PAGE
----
The Himalayan goji berry, also known as the wolfberry, is often classified as a "superfood" because of its dense nutrient content. In addition to its high nutritional value, the goji berry has also been studied for its potential medicinal properties. It is commonly sold in health food stores in the form of dried whole berries, but other available forms include juice and herbal teas.
Even if you're not eating the Himalayan goji berry for a specific medicinal benefit, it's a great source of essential daily nutrition. According to "Superfruits" by Paul Gross, Ph.D., goji berries are potent dietary sources of beta-carotene-derived vitamin A, vitamin C and riboflavin. Essential minerals found in the berries include copper, magnesium, potassium, selenium and zinc. They are also rich in polysaccharides like prebiotic fiber, which can help lower cholesterol.
According to a study published in the "British Journal of Nutrition" in 2005, goji berries may help prevent macular degeneration. Macular degeneration is a condition that can be caused by age and that causes permanent vision loss. Goji berries can help prevent this condition because they contain zeaxanthin, which is an oxygenated carotenoid that can absorb blue light and protect retinal cells through its antioxidant ability. The study found that the zeaxanthin in goji berries is readily bioavailable and modest daily consumption of the fruit can maintain healthy macula. A separate study published in a 2007 issue of "Experimental Neurology" found that goji berries may be effective in treating glaucoma, another condition that can result in permanent vision loss. One of the major glaucoma risk factors is an increase in intraocular pressure, which can lead to the loss of retinal ganglion cells. The study investigated the effects of dietary goji berry intake in rats, which did not reduce intraocular pressure, but did reduce the loss of retinal ganglion cells caused by intraocular pressure.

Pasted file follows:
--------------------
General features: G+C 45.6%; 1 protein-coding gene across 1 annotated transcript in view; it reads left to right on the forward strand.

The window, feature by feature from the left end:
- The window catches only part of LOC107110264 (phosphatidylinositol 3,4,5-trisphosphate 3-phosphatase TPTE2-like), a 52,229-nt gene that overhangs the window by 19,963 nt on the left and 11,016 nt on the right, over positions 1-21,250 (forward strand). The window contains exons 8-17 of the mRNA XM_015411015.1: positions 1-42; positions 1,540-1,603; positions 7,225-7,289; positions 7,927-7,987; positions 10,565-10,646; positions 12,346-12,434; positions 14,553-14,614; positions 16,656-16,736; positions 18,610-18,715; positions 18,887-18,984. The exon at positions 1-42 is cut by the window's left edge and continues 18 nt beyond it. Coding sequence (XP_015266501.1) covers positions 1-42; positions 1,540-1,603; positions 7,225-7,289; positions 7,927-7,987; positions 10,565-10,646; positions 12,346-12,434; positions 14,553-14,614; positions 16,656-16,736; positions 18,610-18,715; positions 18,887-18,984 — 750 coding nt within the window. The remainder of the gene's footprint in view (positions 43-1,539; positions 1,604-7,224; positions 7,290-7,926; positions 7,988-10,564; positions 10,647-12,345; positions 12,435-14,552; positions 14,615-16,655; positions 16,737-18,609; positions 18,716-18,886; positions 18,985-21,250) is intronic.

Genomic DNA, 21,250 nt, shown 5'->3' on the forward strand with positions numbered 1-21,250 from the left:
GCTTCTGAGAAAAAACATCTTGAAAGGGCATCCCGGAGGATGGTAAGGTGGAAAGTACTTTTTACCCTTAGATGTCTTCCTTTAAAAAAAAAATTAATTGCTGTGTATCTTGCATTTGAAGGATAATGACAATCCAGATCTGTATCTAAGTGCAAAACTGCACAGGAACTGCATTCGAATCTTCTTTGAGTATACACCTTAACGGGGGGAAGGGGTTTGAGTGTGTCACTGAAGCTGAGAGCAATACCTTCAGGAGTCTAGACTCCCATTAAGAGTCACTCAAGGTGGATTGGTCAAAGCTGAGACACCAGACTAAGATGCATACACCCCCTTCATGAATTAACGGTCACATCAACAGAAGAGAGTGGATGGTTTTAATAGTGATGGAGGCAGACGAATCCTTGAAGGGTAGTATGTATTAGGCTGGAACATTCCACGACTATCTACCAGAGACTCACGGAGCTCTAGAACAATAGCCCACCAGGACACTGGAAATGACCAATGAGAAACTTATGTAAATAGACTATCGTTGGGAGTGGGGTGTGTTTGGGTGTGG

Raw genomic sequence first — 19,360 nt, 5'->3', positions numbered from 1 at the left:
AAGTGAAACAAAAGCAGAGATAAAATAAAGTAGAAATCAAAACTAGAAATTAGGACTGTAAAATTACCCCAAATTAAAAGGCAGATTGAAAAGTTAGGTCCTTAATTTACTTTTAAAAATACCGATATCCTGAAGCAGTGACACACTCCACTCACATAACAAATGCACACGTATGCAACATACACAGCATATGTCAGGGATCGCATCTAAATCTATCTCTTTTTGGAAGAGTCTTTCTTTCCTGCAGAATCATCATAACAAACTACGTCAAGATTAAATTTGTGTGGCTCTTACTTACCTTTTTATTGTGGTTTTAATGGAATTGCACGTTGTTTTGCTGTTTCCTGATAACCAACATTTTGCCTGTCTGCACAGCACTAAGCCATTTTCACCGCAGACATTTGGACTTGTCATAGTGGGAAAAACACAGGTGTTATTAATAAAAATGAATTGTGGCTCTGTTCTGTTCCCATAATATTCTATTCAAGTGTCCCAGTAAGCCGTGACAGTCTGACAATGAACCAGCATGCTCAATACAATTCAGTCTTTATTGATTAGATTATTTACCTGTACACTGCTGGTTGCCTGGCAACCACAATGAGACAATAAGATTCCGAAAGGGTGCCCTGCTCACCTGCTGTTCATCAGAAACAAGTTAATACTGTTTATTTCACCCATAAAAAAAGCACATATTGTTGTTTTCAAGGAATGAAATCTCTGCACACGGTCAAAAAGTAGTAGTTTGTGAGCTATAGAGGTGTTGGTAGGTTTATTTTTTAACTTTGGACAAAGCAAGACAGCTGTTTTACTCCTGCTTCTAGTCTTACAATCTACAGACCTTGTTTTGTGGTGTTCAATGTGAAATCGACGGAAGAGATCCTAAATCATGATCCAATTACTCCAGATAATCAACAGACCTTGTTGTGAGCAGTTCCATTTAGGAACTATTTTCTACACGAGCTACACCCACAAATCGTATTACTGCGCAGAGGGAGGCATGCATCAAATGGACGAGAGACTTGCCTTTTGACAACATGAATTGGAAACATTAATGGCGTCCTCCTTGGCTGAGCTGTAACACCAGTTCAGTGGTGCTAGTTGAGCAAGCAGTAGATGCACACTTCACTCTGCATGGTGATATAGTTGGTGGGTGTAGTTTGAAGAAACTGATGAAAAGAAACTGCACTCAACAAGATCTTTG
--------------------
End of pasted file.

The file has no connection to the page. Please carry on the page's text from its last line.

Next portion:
A study published in "Phytotherapy Research" in 2004 found that goji berries are a potent source of dietary antioxidants. Antioxidants, according to the National Institutes of Health, protect the body against free radicals. Free radicals can attack retinal cells as described above, but they can also attack any healthy cells, potentially leading to more serious conditions including heart disease and cancer. Free radicals are produced any time your body breaks down nutrients to produce energy, but other forms of bodily stress like smoking or exposure to radiation can also increase free radical production.
- Superfruits; Paul M. Gross, Ph.D.rel="nofollow"
- British Journal of Nutrition: Fasting Plasma Zeaxanthin Response to Fructus Barbarum L. (Wolfberry; Kei Tze) in a Food-Based Human Supplementation Trial; Chung Yuen Chenga, Wai Yuen Chunga, Yim Tong Szetoa, Iris F. F. Benzie; Januaryrel="nofollow"
- Experimental Neurology; Neuroprotective Effects of Lycium Barbarum Lynn on Protecting Retinal Ganglion Cells in an Ocular Hypertension Model of Glaucoma; Chan HC, Chang RC, Koon-Ching IP A, Chiu K, Yuen WH, Zee SY, So KFrel="nofollow"
- Phytotherapy Research: Antioxidant Activities of Some Common Ingredients of Traditional Chinese Medicine, Angelica Sinensis, Lycium Barbarum and Poria Cocos; Sue-Jing Wu, Lean-Teik Ng, Chun-Ching Linrel="nofollow"
- MedlinePlus: Antioxidantsrel="nofollow"
- baie de goji image by lefebvre_jonathan from Fotolia.com
This article reflects the views of the writer and does not necessarily reflect the views of Jillian Michaels or JillianMichaels.com.